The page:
Creative Stage V2 review: A shockingly good cheap soundbar

With its crisp performance and dedicated subwoofer, the Creative Stage V2 is one of the best cheap soundbars ever

Creative Stage V2
Editor's Choice
(Image: © Creative)

Tom's Guide Verdict

The Creative Stage V2 makes big promises on a small budget, and delivers. This soundbar/subwoofer combo is a fantastic pick for upgrading your home theater on the cheap.


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    Good connectivity

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    Adjustable sound


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    Short subwoofer cable

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    Plastic is a dust magnet

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The Creative Stage V2 is a masterclass in doing more with less. It’s less than 30 inches wide so doesn’t naturally suit large TVs, it only has two drivers in the main soundbar unit and it lacks tricks like voice controls and Dolby Atmos — but despite all this, it starts to impress almost as soon as it comes out of the box. 

Creative Stage V2 specs

Price: $109
2 x full range drivers, 1 x subwoofer
Ports: 3.5mm aux in, optical in, USB-C in, HDMI ARC, sub out
Wi-Fi: N/A
Size: 3 x 26.8 x 3.9 inches (soundbar), 6.7 x 4.6 x 9.8 inches (subwoofer)
Weight: 4.4 pounds (soundbar), 7.3 pounds (subwoofer)

What’s more, there’s a reason for the lack of features: it’s cheap. In fact, at $109, it’s one of the best cheap soundbars you can buy, especially when unlike most sub-$150 models, it comes with its own dedicated subwoofer. To find out how this and other qualities make for one of the biggest bargains in home audio, read on for our full Creative Stage V2 review. 

Some extra credit is due to the Creative Stage V2 too, as it's won big in the Tom's Guide Awards 2021 Audio categories: it's the overall winner of our Best soundbar award. Congrats to Creative, and be sure to check out the main Tom's Guide Awards 2021 hub for the rest of the categories and winners.

Creative Stage V2 review: Price and availability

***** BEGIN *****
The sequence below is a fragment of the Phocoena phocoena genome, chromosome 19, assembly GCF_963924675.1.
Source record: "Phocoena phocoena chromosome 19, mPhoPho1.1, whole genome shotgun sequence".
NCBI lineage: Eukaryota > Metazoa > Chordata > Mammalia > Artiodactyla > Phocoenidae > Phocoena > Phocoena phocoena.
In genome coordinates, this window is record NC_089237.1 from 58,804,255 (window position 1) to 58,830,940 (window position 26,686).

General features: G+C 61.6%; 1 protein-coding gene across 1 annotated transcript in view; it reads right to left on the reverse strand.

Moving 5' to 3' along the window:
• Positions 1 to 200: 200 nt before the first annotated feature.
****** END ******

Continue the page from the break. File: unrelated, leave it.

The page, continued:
The Creative Stage V2 costs $109. While that’s a few bills more than truly entry-level soundbars like the Vizio SB3820-C6 or LG SK1, it’s still not much at all for a soundbar and subwoofer combo package.

You can buy the Stage V2 from Creative directly, as well as from Amazon or Micro Center.  

Creative Stage V2 review: Design 

Creative Stage V2 review

(Image credit: Future)

Happily, the Stage V2 neither looks nor feels as cheap as it is. Other than some slightly chunky plastic around the rear ports, it’s nice and sleek, with a glossy finish on top and a firm, finely-crafted metal grille on the front. The shiny plastic seems prone to attracting dust, or at least making it more visible, but otherwise Creative has done well on aesthetics and build quality. The way the soundbar tapers slightly towards the back is a particular improvement on the original Creative Stage.

Inside the soundbar are just two drivers, half that of the $129 Roku Streambar, but the unusually svelte subwoofer is on hand to deliver some extra power. Combined, power output peaks at 160W, which is nearly 100W more than the Streambar.

A handy set of volume, power and Bluetooth pairing controls sit flush with the right edge, though you can also use the included remote. You’ll need the latter to switch between sources, of which there are potentially many: HDMI ARC, optical and 3.5mm ports are all tucked away on the rear, and there’s even a USB-C input so you can use the Stage V2 with PCs and laptops. 

Creative Stage V2 review

(Image credit: Future)

Between these ports and Bluetooth functionality, the Stage V2 serves up a commendable variety of connections. HDMI ARC is particularly useful if you want to connect another device, like a games console or Blu-ray player, without the clutter of several additional cables.

At 3 inches tall, the Stage V2 keeps a decently low profile, though it does come with built-in hooks for wall hanging as well. A two-digit, seven-segment display behind the grille also helpfully keeps track of volume and playback mode changes without being overly distracting when you’re trying to watch TV.

Creative Stage V2 review: Setup

Creative Stage V2 review

(Image credit: Future)